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Sewer sensors examine the parts the inspectors cannot reach


A remote control sensing device is being developed to detect defects in sewer walls.

Using both ultrasound and laser light, digital information on the condition of the sewer walls is fed back to a computer which can be programmed to spot problems.

The research is being carried out by a team in the Department of Mechanical Engineering at King’s College London, led by Dr Kaspar Althoefer and Professor Lakmal Seneviratne. Funding is from the Swindon based Engineering and Physical Sciences Research Council.

It is estimated that some 20 percent of the UK’s ageing sewage network is damaged in some way, leading to collapses and blockages. Many of the sewers are also too small for inspectors to get to, remote video cameras can be used but they cannot see through water and the recorded video images do not always pick up all the cracks.

The King’s team uses an ultrasound sensor to scan the area of pipe, which is below any water. “This can pick up evidence of cracks, or roots growing into the pipe, and relay it back to the base station” says Dr Althoefer. They are also using a laser system in conjunction with the video camera. Defects are indicated by changes in the laser pattern projected on to the walls.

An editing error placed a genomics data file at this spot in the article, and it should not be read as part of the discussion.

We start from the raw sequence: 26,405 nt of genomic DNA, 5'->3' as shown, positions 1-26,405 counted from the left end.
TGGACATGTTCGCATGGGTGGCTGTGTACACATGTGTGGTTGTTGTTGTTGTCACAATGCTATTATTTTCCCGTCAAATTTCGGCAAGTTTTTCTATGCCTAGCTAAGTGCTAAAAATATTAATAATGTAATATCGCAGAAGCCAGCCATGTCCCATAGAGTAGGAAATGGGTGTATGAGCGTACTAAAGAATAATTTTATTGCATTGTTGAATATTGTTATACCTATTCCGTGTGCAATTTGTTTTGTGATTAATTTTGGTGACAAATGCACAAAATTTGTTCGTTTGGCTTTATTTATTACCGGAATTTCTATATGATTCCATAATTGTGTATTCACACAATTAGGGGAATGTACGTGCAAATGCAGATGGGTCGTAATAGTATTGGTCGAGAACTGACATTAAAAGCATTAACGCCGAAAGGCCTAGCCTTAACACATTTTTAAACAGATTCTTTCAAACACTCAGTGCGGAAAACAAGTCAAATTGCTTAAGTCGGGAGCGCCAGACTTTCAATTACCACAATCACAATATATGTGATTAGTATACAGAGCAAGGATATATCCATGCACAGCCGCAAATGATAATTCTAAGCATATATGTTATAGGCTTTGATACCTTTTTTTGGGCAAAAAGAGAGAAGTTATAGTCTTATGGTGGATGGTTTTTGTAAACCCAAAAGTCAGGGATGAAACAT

Eventually, completely autonomous sensing machines could spend long periods in the sewer network, roaming the pipes and collecting essential information about their condition. The data could then be retrieved at regular intervals to allow engineers to improve their strategies for the repair and maintenance of the pipe network, which is vital to ensure it continues to function effectively.

Jane Reck | alfa

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